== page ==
The 12th Invest in ME Research Conference June, 2017, Part 2
MEMum presents the second article in a series of three about the recent 12th Invest In ME International Conference (IIMEC12) in London.
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Small lifestyle changes that have helped me :)

Discussion in 'Lifestyle Management' started by Nightingale, Jan 31, 2018.

  1. Nightingale

    Nightingale Chronically Cool

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    Hello!


    After being sick for 2 years, I've made a few adjustments to my management this month and I've seen some real improvement. I'm not talking recovery, just improving my pacing and able to push my limits a bit more. I thought I'd share what I've changed and ask you all what little changes have helped you all as well.


    Before this month I thought I was reasonably high-ish functioning. I could go out for 2 or 3 hours in the morning, then sleep all afternoon, and I could do that maybe 3 times a week. The other days would be total rest days. I couldn't exercise at all.


    I think I had become complacent in my management and pacing, reverting back to a bit of the boom and bust cycle. This was mostly because I wanted to be out in the world and having bigger outings, not realising it was setting me back.


    I think the most important change I made was adding two pre-emptive rests in the day – one in the morning before doing anything and one after lunch. I put on an eyemask, set a timer for 15 minutes and lie down and listen to music or tv. Here's a great article on pre-emptive resting http://www.cfidsselfhelp.org/library/4-nurture-yourself-with-pre-emptive-rest . I really feel like it's made a difference to me.


    Also, with the help of one of my favorite websites http://www.cfidsselfhelp.org/library/topic/Energy Envelope and Pacing , I got back to the fundamentals of pacing. I started doing smaller bits of activity spread out throughout the day, rather than blowing all my energy in the morning. I can still go out, but we try to reduce it to an hour or so, so I can still have some energy in the afternoon.


    After talking to people on the forums, I realised a bit of exercise is actually possible. I am able to walk for about 6 minutes, which is lovely just to get outside and have some alone time. I take frequent breaks while walking and drink loads of water. I can also lift 500g weights when the weather isn't good for walking. I don't exercise on days when I might have already been walking around, like if I've been to the grocery store. I have not experienced any negative symptoms from this light exercising, and feel I could gradually increase it a bit.


    Lastly, I've improved my diet a bit. It wasn't that bad before, but I love to bake. So now I've cut down to baking half a batch of something once a week, or taking my treats to friends or our support group. We're also eating more vegetables with our dinner, as we live near a wonderful fresh market. I'm also snacking a bit more frequently on healthy things, so I don't become ravenous and eat loads.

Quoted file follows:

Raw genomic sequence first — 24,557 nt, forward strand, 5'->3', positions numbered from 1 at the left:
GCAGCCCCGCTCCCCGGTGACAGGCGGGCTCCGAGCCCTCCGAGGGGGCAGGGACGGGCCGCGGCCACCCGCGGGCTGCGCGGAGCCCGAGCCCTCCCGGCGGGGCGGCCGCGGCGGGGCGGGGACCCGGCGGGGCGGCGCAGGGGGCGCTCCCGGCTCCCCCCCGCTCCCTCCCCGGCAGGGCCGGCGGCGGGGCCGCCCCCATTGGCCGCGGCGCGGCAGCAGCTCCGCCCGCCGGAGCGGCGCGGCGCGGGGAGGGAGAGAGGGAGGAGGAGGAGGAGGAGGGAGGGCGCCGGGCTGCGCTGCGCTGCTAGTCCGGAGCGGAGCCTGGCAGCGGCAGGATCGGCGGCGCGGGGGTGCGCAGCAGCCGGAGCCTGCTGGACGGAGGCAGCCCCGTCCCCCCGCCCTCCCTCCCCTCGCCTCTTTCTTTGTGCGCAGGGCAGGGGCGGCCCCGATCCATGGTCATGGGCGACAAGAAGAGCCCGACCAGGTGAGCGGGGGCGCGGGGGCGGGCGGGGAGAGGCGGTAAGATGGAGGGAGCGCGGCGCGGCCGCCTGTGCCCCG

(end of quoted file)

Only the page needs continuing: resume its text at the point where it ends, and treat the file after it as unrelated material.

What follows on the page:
Now I am able to do a bit more throughout the day. I can go out for an hour or so, and still be able to do some housework, some diy and crafting, and maybe even have a shower or exercise– all in the same day! As long as I pace myself and get my rests in, of course. It feels great, rather than just being able to go out for a few hours in the morning and then feel awful all afternoon.


    I just wanted to share this with you all as I was starting to feel quite powerless with my illness. But with these minor changes, I've been able to do a lot more throughout the day, and I feel I've regained some control. As with anything to do with ME, what worked for me may not work for you. I was just really excited to share this on the forums, as you all can appreciate how it feels when you feel a bit better than usual.


    What are some small changes that have helped you all?
     
    ljimbo423, echobravo, E.man and 7 others like this.
  2. lafarfelue

    lafarfelue Senior Member

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    Australia
    Great going on all those things! It's so nice to find little ways to help our bodies, regain some sense of self. :)

    One thing that sticks out to me the most recently is reducing my meal sizes. I used to be all about one or two large meals a day when I was healthier, but not so much anymore.

    As others here have pointed out before, eating more smaller meals helps a lot of us to help our own bodies in digesting food with less fatigue, brainfog, GI issues etc. So I tried it out for a while and yep, it helps all 'round :)

    I don't necessarily stick to a pattern/set mealtimes, but I do try to have a healthy meal around noon-ish, mid afternoon and an hour or so before I lie down for sleep in the evening (anywhere between 6.30-8pm).

    And something I've only just realised is that my body likes to have a bit of a fasting period between the evening meal and lunch the next day. That's been the case for as long as I can remember, but I never thought of it as 'fasting' til recently. I definitely feel better when I don't try to force my body to eat in the mornings.
     
  3. Sundancer